Project: Well understood

On the way to appropriate information and decision-making in palliative care in secondary healthcare for peole with limited health capacity.

In collaboration with Pharos and Nivel, financed by ZonMw.

Communication at the transition to palliative care

As healthcare professional you prefer tot take decisions in good consultation with your patient. Sometimes, however, it is hard to make sure that a patient has really understood you well. For example in situations that are charged with emotions when a patient hears that his prospects of recovery are bad.Or when the patient has little health capacity and an overall problem at understanding you.When both these situations occur at the same time, things are getting really complicated.

The project Well Understood investigates what can go wrong in the communication between professional and patient and how this can be improved. DialogueTrainer is developing a toolbox to enable professionals to practise their skills.

29% of all Dutchmen have limited health capacity (BGV); in this group people with literacy problems (11% of the Dutch population between 16 and 65 and even 13,5% if people over 65 are included) deserve special attention. Palliative care makes great demands on professionals in the way of appropriate and effective information, communication and shared decision-making. Limited health capacity hinders patient participation in palliative care.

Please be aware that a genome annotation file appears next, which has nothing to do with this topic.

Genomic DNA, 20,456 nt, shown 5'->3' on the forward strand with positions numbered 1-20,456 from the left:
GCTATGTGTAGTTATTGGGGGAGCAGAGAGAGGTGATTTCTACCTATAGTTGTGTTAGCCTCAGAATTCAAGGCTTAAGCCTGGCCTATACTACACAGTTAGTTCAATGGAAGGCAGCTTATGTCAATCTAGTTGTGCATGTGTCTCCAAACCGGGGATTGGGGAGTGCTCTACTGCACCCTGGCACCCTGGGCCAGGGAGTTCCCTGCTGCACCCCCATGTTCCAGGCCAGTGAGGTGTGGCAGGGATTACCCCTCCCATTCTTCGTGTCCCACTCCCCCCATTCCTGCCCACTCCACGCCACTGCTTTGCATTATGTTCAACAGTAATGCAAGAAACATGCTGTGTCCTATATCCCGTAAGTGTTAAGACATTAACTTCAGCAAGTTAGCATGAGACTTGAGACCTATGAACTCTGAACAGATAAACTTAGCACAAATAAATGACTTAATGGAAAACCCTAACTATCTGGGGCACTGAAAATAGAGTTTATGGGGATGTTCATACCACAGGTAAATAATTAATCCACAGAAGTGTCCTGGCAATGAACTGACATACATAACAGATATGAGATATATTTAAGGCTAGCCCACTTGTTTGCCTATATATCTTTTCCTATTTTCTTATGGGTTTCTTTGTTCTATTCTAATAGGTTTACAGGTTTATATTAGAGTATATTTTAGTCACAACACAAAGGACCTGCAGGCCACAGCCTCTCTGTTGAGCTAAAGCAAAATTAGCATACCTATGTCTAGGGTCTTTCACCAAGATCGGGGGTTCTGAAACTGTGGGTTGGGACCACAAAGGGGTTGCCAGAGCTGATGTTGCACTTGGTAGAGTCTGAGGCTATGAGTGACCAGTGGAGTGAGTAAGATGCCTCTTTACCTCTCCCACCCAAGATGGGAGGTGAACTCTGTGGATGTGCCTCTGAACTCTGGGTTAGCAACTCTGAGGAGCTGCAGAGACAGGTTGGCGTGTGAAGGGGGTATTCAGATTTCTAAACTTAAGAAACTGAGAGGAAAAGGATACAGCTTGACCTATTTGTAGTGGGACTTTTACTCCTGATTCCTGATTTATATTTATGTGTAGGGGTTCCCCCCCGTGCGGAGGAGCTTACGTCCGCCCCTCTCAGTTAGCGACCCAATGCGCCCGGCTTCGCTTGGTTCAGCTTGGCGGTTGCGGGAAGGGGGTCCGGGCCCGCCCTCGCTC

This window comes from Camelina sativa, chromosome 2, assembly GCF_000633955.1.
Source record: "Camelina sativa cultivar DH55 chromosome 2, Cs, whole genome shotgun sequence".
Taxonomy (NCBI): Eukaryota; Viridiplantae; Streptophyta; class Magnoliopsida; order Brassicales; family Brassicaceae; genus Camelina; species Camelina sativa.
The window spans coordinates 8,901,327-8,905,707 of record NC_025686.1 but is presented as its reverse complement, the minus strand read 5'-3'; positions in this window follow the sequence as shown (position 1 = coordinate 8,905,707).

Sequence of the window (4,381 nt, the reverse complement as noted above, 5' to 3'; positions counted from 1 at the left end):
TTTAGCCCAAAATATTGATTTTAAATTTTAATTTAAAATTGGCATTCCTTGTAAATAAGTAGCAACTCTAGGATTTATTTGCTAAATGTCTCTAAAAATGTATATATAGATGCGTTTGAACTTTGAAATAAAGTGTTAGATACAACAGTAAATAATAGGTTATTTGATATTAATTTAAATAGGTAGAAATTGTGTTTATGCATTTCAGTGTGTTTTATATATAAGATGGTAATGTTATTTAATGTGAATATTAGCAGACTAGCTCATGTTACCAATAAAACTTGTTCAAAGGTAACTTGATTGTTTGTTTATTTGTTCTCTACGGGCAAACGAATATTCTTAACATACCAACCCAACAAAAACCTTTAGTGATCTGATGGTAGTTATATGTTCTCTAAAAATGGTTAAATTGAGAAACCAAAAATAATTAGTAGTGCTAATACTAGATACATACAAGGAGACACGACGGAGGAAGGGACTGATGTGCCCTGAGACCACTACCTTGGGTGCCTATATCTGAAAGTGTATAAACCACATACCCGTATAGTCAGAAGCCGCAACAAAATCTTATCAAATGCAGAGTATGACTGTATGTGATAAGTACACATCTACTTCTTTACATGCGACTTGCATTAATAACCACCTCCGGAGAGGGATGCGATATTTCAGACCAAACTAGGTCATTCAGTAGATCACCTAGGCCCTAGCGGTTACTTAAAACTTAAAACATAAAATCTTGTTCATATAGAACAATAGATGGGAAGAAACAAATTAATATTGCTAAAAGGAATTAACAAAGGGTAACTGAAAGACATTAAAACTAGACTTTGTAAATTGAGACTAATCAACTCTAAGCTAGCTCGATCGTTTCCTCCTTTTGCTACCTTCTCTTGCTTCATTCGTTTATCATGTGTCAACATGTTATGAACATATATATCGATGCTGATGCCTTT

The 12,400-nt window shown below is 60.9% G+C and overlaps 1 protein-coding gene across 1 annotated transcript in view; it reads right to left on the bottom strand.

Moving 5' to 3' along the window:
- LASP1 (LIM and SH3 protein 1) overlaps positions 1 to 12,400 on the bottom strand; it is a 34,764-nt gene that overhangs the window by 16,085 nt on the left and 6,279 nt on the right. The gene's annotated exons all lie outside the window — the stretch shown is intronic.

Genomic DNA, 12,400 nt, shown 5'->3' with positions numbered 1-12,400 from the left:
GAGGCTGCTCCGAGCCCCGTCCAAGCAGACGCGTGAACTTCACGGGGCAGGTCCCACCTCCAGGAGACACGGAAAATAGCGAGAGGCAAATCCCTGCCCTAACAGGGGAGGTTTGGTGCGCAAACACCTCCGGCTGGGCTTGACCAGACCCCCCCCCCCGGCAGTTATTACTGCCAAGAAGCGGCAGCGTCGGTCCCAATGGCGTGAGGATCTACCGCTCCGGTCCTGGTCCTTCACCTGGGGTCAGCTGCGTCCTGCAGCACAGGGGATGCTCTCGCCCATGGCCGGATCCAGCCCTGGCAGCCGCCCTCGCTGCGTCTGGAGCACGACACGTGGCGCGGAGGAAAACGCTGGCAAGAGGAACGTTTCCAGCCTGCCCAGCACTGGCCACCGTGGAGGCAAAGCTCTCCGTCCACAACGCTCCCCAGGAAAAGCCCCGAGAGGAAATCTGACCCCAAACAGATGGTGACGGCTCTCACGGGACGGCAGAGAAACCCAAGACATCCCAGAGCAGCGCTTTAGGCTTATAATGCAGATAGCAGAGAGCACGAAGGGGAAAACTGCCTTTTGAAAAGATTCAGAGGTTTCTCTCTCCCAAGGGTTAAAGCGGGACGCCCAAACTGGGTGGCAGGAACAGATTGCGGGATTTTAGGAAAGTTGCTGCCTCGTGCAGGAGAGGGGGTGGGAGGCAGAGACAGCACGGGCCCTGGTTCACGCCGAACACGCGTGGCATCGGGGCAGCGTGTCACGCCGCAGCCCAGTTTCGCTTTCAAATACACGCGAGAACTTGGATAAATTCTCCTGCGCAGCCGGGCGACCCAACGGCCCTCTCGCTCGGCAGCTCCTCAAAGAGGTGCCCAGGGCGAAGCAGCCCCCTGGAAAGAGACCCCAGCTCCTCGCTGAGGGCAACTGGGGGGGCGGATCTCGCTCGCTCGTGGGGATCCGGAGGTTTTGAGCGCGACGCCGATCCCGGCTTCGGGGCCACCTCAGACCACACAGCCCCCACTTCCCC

Healthcare professionals generally have difficulty recognizing low literacy and limited health capacity and therefore do not sufficiently adjust their information and communication. In secondary healthcare the specialist first talks with the patient and his near relatives about the disease being untreatable, starting the palliative phase and the options at hand.

This requires that secondary healthcare professionals can quickly identify the skills of a patient and his near relatives and that they can adjust the information and shared decision-making to the desires and needs of the patient.


Improving information to and decision-sharing with patients with limited health capacity in secondary palliative healthcare. This will be brought about by increasing insight into the desires and needs of these patients (in medical, psychological, spiritual and social areas) and insight into the experience and strategies of professionals in clinical practice. Based on these insights a toolkit for medical staff (both medical specialists and nursing staff) will be developed and implemented.

We provide this toolkit in a digital learning environment. Besides we focus on advice to strengthen the collaboration between primary and secondary healthcare.